Chinese GP 2018: Ferrari shone in qualifying but faced setbacks in the race

After Ferrari had been dominating in the heat of Bahrain, I was expecting Mercedes to bounce back in the cooler conditions of Shanghai. I was amazed to see that it wasn’t the case! Mercedes were struggling with their pace, especially on the ultrasoft compound. Both Ferrari and Mercedes opted for the yellow-marked soft Pirellis in Q2, which meant a different tyre strategy for the race as well. In Q2 it seemed as if Mercedes had found their "party mode" again, as Hamilton went fastest on the more durable rubber, with teammate Bottas second. But there was no stopping the red-suited warriors, as the final segment got underway! Kimi was absolutely on flames and took provisional pole. At this point it really seemed Kimi would become the oldest pole sitter in 25 years! Teammate Sebastian was a tenth off the Iceman’s pace. The Mercedes drivers were four tenths down after the first runs, so it was down to the Ferraris to battle it out for pole. Kimi had mesmerising pace in the first two sectors, but Sebastian was only 0.098s adrift! However, Sebastian had a magical last sector, and the German made it on pole by 0.087s to the Iceman! This was the second successive front row lock-out for the Italian-based team. Kimi’s top form was proved by the fact, that the Iceman had made it on the front row in all three races of the season! Again, Bottas was the leading Mercedes in third, leaving teammate Hamilton 4th. What really caught my eye was the fact that Mercedes were half-a-second down on the red team! Red Bull locked down the third row, Verstappen having the upper hand on teammate Ricciardo.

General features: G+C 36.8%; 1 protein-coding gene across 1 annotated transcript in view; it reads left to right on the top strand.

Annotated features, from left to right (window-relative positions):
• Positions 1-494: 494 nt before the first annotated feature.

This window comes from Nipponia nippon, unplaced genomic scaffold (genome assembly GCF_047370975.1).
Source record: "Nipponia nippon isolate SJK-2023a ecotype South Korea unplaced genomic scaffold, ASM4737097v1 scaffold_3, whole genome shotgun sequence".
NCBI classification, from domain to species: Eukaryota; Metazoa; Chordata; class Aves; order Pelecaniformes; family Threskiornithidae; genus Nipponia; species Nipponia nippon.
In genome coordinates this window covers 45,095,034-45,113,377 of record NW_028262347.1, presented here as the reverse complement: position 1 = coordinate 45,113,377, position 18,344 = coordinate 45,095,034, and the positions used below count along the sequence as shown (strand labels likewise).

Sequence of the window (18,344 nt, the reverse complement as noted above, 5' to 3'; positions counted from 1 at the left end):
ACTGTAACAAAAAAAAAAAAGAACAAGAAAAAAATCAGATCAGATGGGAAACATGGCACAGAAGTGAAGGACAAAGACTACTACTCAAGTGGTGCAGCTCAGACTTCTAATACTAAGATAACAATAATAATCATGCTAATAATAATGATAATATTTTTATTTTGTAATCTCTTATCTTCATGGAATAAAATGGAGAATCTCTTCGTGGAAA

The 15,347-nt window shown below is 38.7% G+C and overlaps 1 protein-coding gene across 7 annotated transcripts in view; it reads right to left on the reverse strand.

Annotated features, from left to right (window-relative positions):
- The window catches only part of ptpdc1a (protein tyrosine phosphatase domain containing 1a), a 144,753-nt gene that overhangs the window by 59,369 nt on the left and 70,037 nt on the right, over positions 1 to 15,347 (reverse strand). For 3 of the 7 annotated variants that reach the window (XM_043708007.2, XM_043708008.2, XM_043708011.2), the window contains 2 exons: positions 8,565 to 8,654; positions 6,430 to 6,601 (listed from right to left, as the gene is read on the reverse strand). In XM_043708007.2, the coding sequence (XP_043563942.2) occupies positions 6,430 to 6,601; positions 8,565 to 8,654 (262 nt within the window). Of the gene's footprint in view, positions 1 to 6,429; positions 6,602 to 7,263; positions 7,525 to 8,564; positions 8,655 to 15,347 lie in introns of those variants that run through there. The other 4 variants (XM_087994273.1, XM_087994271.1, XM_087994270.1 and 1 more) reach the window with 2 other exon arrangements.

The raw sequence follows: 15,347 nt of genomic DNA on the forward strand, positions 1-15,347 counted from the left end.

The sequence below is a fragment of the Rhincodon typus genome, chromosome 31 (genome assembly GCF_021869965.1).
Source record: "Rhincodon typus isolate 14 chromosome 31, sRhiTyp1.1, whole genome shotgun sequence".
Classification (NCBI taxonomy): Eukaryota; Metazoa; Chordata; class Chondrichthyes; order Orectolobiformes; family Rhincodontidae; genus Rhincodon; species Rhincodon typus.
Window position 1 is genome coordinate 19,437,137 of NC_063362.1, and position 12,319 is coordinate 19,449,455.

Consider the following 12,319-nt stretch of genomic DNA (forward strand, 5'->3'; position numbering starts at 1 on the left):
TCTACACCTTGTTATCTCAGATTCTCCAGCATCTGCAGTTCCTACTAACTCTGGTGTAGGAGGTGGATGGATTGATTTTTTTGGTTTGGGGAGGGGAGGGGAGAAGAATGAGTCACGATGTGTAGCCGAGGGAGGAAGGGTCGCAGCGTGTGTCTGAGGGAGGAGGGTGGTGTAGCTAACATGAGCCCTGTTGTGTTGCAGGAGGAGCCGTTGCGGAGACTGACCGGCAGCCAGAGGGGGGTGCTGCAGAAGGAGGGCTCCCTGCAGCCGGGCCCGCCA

In terms of the race, everything wasn’t so shiny and smooth. Drama started to unravel already at the start. Kimi in P2 got a better start than his teammate on pole. Sebastian noticed that and didn’t make it comfortable for the Iceman, going into Turn 1. Due to Sebastian’s blocking move, Kimi lost positions both to Mercedes’ Bottas and to Red Bull’s Verstappen, who had started to the race on the ultrasoft compound. Sebastian admitted that he had made it difficult for Kimi but, in the heat of the start, you can’t think about your teammate’s best interest. Sebastian had hoped for a double lead for Ferrari in the race, but his good intention didn’t materialise this time. Sebastian held on to his lead, Bottas was second, Ricciardo third, Kimi fourth and Hamilton fifth.

Red Bull opened the pit stop roulette by making an amazing double pit stop, as both Verstappen and Ricciardo came in on the very same lap, both opting for the white-marked medium rubber. Mercedes called their drivers in as well, which forced Ferrari to react right away. However, Bottas benefitted from the undercut and snatched the lead, as Sebastian re-joined the track on a fresh set of medium Pirellis. Kimi, on the other hand, wasn’t called in, but the Iceman stayed out on his worn tyres. He was leading the race ahead of Bottas and Sebastian. To me it seemed that the team was going to "sacrifice" Kimi’s race to increase Sebastian’s chances to win the race! And it felt so unfair at this point of the season!

However, there wasn’t much Kimi could do to prevent his compatriot to pass him, as his tyres were done. Kimi pitted right after the pass. The pit stop dropped him down to P6, 10 seconds behind Ricciardo in his RB14. At this point it seemed that the Iceman’s race was ruined! To be honest, I was sad for Kimi, who had lost two positions due to his teammate’s move and whose race was now "sacrificed" to make his teammate win. F1 isn’t always very fair!